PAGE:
historic black bus company at museum

Published 12:00 am Wednesday, December 2, 2009

SPENCER ó The N.C. Transportation Museum will open a temporary exhibit Friday that tells a story of segregation and entrepreneurial spirit in North Carolina.
Artifacts tracing the history of Safe Bus Company, the only city bus company in the nation with black ownership that ran a fixed route for the general public, will be on exhibit at the museum through February 2009.
Safe Bus Company, which operated in Winston-Salem from 1926 to 1972, was formed to provide black workers in east Winston-Salem with transportation to R.J. Reynolds Tobacco Co. plants. At that time, electric trolleys and other forms of public transportation did not operate near the eastern part of town where most black people lived.
Over the next 40 years, Safe Bus Company’s riders and profits increased markedly. Eventually, though, the Winston-Salem Transit Authority bought the bus company in an effort to expand integrated bus service.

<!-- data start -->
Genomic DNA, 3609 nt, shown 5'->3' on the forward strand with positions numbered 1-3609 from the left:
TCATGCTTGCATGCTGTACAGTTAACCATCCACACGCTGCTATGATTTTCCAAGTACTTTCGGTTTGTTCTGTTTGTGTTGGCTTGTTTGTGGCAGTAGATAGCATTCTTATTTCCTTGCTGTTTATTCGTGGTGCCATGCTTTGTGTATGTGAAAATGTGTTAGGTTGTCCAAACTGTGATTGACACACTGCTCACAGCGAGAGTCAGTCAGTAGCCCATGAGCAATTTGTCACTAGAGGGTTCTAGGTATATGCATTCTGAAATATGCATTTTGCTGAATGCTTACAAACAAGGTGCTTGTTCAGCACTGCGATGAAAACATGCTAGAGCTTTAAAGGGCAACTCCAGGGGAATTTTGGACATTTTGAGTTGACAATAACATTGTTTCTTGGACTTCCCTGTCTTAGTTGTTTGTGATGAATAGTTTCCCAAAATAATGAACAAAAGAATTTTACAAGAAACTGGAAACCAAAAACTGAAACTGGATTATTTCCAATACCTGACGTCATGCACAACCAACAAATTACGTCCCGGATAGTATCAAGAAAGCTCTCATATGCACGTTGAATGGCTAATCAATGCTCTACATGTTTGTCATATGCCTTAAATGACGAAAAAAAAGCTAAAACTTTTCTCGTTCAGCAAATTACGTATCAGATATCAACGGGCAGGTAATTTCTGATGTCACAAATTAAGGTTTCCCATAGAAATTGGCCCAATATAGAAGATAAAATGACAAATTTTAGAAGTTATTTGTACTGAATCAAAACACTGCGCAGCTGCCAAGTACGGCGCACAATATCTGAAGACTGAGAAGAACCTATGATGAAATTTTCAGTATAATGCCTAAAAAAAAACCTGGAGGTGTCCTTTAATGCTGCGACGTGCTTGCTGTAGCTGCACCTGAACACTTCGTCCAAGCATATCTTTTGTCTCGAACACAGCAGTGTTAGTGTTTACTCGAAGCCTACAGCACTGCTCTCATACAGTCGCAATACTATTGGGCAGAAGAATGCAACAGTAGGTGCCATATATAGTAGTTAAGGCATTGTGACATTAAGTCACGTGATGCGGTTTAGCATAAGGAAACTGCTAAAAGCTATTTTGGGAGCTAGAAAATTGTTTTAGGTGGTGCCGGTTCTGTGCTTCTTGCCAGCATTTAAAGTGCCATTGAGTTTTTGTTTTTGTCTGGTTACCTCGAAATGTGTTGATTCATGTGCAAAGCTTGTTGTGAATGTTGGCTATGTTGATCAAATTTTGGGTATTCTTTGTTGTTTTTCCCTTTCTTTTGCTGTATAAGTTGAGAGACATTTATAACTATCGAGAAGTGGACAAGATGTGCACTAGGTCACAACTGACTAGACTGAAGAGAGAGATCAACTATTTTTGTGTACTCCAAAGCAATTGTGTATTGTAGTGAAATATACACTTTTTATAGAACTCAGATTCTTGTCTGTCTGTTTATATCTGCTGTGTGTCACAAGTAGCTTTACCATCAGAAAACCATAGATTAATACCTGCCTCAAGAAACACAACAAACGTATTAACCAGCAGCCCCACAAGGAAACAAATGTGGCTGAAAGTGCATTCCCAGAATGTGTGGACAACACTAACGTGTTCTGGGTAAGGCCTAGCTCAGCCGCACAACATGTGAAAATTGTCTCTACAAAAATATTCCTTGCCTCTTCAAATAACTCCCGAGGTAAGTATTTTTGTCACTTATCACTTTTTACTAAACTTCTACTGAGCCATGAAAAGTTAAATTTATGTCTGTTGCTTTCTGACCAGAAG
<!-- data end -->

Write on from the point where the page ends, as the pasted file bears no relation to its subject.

The company’s name stems from a promise made to Mayor Thomas Barber in 1926 to operate a safe and organized bus system, as the company transitioned from individually owned jitneys to a fleet of 35 city buses.
“We are excited about telling the Safe Bus Company story,” says Walter Turner, the Transportation Museum’s historian. “The company’s ability to organize and finance a city bus system that lasted more than four decades is extraordinary.”
To celebrate the history of Safe Bus Company, the museum will exhibit historic photographs, bus tokens, a bus driver’s uniform and employee handbook and other items belonging to employees there.
“We should always be looking for opportunities to expose our children to African-American history,” said Art Barnes, Winston-Salem Transit Authority general manager. “The Piedmont region is steeped in this rich history and we encourage everyone to join us on Feb. 15 at the Transportation Museum to learn more.”
For more information about the transit authority, log on to www.wstransit.com.
This program reflects the N.C. Department of Cultural Resources 2008 theme, “Telling Our Stories,” a yearlong celebration that showcases the story of North Carolina’s rich arts, heritage and cultural life. Visit www.ncculture.org for more information.
For more information about the N.C. Transportation Museum, call 704-636-2889, toll-free at 1-877-NCTM-FUN, or visit www.nctrans.org.
The N.C. Transportation Museum, located in historic Spencer Shops, the former Southern Railway repair facility for steam locomotives, is part of the Division of State Historic Sites, Department of Cultural Resources.